The most recent House of Blues gig showcased two songs from the then unreleased Draw The Curtains. The poppy rocker “These Were The Days” brought the crowds arms to the air while “Silver and Gold” was sweet and sheepish. It was my first time seeing both numbers and what stood out to me was Hoge’s soulful voice is accentuated by his narrowing eyes while the eyes of the audience continues to widen as they see a true artist in front of them.
Hoge’s band continues to hone their craft and it’s truly awe inspiring seeing a band so in command of their instruments and material. One of the highlights of the shows in 2007 is the song “Sunshine Burn”, which is one of the first songs Will ever wrote with his band Spoonful. It was recently released on the new live album, Again Somewhere Tomorrow. It’s a sweet moving melodic gem full of emotional romanticism where the lyrics take truly take you to another place.
There are times when Hoge and his band will turn on a dime and before you know it they are segueing into another song not on the set list. These off-road stops never cease to marvel me and the bands instinctive drive is something not often found. I’m going to go on record that Hoge’s current touring band is one of the five best on the road at this moment and time.
One thing that has not left my mind was the performance at the Double Door last March. On this particular night, the band was in the zone which was evident on what was supposed to be the evening’s second to last performance, “Hearts Are Gonna Roll”. As Will chopped away at his guitar the crowd became more and more enraptured with the performance until Will whipped the guitar into the air before elevating the song, band and crowd to a stratosphere I didn’t think was possible. The song kicked into a frenzied speed as Will was up on stage clapping his hands like a preacher and the entire club followed him for the combative finish.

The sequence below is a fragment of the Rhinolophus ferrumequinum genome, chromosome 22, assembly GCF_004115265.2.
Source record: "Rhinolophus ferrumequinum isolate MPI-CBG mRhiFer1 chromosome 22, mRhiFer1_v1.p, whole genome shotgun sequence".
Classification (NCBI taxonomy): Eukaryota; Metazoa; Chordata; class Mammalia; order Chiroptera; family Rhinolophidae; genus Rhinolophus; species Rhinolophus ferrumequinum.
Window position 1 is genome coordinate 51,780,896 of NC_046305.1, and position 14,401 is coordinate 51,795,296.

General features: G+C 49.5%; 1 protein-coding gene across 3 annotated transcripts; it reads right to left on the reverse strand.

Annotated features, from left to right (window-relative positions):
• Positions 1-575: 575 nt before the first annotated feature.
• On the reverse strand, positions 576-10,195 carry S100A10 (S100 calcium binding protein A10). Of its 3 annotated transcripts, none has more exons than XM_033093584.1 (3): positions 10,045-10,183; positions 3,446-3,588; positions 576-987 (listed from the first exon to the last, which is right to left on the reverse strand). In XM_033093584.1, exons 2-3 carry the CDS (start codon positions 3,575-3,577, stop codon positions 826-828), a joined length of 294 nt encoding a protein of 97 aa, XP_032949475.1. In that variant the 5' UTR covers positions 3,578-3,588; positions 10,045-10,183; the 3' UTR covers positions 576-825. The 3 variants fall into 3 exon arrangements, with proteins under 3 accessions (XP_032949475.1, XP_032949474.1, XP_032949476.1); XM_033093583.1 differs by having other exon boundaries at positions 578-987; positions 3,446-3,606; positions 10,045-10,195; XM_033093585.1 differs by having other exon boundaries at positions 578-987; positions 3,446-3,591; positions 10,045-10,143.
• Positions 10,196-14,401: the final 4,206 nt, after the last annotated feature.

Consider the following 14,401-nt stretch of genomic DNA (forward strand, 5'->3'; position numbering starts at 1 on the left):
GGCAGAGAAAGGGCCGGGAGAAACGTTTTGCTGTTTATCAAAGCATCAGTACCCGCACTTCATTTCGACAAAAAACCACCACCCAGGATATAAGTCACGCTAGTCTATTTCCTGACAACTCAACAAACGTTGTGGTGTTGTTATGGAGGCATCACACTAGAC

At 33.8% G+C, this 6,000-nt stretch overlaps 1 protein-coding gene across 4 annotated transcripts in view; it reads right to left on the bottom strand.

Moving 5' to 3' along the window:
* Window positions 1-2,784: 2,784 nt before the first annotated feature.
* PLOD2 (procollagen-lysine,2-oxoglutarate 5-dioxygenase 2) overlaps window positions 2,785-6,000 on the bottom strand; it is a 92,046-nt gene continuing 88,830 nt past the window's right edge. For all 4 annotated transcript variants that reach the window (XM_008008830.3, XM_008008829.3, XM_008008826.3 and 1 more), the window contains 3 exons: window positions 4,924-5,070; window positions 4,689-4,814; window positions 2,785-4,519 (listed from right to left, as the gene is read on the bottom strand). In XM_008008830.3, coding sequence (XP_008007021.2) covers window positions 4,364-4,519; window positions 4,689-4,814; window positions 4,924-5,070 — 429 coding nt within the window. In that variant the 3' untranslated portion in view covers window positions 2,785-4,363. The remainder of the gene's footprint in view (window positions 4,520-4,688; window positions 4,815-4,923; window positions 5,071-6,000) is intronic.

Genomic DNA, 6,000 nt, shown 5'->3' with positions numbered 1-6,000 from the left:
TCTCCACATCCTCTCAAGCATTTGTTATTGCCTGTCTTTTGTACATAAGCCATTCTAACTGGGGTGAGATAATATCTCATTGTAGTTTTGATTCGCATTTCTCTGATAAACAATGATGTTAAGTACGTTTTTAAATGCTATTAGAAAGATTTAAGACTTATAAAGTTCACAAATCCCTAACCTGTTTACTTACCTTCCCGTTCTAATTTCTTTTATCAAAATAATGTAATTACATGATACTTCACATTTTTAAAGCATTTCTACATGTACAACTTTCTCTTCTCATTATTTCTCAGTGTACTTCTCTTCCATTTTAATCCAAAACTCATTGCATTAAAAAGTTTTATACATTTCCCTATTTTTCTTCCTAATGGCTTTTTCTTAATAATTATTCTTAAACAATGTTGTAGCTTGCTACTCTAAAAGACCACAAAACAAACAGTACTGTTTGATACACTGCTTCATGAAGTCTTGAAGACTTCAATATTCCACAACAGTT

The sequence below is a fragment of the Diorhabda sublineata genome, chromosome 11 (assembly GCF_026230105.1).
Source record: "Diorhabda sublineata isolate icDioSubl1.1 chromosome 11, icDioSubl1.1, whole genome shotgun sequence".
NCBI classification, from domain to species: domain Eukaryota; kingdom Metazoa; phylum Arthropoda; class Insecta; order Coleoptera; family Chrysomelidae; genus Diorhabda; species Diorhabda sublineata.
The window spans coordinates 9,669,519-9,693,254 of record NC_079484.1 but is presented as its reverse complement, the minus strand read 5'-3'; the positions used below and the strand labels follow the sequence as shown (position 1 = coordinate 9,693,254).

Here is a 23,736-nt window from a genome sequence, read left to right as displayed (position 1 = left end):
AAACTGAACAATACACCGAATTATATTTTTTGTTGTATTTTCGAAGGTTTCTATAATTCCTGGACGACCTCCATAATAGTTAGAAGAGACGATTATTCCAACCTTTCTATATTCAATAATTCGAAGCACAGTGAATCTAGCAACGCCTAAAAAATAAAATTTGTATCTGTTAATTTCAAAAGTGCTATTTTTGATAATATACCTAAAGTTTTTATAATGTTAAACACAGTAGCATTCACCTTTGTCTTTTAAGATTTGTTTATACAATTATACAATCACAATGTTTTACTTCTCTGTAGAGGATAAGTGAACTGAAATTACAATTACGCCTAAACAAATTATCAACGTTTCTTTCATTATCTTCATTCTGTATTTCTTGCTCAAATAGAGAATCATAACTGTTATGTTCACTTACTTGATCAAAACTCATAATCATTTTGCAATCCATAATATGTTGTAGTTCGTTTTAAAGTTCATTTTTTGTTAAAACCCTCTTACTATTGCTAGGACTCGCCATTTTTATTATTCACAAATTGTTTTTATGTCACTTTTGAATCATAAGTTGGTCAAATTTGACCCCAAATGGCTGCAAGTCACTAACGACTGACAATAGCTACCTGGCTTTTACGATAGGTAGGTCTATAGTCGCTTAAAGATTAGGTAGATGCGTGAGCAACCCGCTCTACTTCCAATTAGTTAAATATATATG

As I waited back at the merchandise booth for Will to come out post-show, one fan was buying his most recent release, Again Somewhere Tomorrow and as he handed the merchandise girl his money he said “If Pete Townshend were to ask me for a definition of rock n’ roll I would tell him to see this guy (as he pointed to Will’s name on the cd).” I just sat back and had a giddy smile on my face, because not only did someone else get it, but it justified everything I feel and believe about this artist. Ironically, no sooner did this fan utter those words, but the band came back to the stage, ten minutes after leaving, for an extended encore of three other songs (including the angelic “Sunshine Burn” and the provocative “Southern Belle”).
Even after an exuberant 120-minute set, the band would not relent and left the audience with an impression they won’t soon forget. Each performance aches with vulnerability and yet from deep within the band finds the power to unleash their rebellious and passionate music. The band threw themselves into the Chicago with the stuff that makes legends. It reminds me of the days where people tell me Springsteen played an eight hour show and then swept up the floor afterwards. Tall tales often make rock legends, but in Hoge’s case, the tales aren’t tall and I’ve seen them enough to tell you they aren’t the stuff of legend, they really happen.
So when I think back to that performance of “Bible vs. Gun”, where I questioned if it was human for anyone to really be this good? I guess I know the answer to my question and that is why I’ll be following Will Hoge for decades to come. You should hop on the train as well.
This article has also been published on the antiMusic Network.